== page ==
The EAL Academy


Can an online EAL course really make a difference in your classroom? (Take 2)

When I last wrote about this subject at the end of November 2019, we had just one online course. I was celebrating the seventh birthday of our six unit EAL course accredited by the University of Greenwich. Since then a lot has changed.
In 2020 we had three times as many course participants as in 2019. The numbers from international schools and UK independent schools doubled. The number from English state schools quadrupled. A revised and updated course with a completely revamped assessment process received renewed accreditation from Greenwich in April. We changed the order of the units (the hardest one is now fourth instead of first). We halved the number of assessment tasks, but doubled the length of each one, allowing for greater depth in the responses to the course. We introduced Zoom tutorials.
Of course, last March the delegate courses we ran regularly in a range of venues in different areas cane to a very sharp halt. As we already had an online platform and well established expertise in online training, we decided to move most of our training offer online. We started with EAL and SEND and quickly added two courses on leadership and EAL. Most recently our course specifically for teaching assistants joined the online offer. We have gone from one online course to ten in the last seven months. Here’s the full list:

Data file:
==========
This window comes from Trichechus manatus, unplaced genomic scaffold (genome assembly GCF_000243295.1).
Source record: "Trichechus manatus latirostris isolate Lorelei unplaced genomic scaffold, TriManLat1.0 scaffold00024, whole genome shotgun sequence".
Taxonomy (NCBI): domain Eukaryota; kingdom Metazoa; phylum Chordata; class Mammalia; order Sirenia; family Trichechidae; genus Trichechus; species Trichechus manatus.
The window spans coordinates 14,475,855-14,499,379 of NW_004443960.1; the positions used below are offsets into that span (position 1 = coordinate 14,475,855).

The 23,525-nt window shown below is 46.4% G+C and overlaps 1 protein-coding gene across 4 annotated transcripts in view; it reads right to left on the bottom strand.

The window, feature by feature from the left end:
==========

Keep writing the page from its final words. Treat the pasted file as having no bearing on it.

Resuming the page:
We have new courses in the pipeline covering Science and EAL, Maths and EAL and EAL in Wales.
There have been two other interesting developments. We thought our courses would be taken by individuals from different schools at the times each individual could manage. Then an international school in Vienna asked us if all of their EAL Department could do EAL in an International School Context together. They did, starting on a day immediately before pupils arrived for the Autumn term and finishing the day after school closed for pupils. We discovered that our online courses are a ready made, school based two day training session. If someone is ill or can’t make it, they can do the same course a few days later. The best ideas in education come from schools.
The other step forward we made was in finding the right tutor for Leading EAL in Primary Schools. We wanted someone who understood online learning and leading EAL in primary schools. We were about to start advertising for someone when we realised that not only did we already knew the perfect person, but we had already trained her. Lynsey Irish leads EAL in a primary school and is a graduate of our extended online course, about which she told us:
“The online course improved my own knowledge of key issues in the achievement of pupils learning English as an additional language. It enabled my school to consider the different ways in which we plan for beginner and advanced EAL pupils and how we identify any special educational needs. As a school we are now much more aware of factors that may affect the emotional and social side of a newly arrived pupil and their families. We have put strategies in place to support our pupils which we have found highly beneficial. We have also developed our own structured approach to assessing pupils learning English as an additional language with clear targets and next steps.”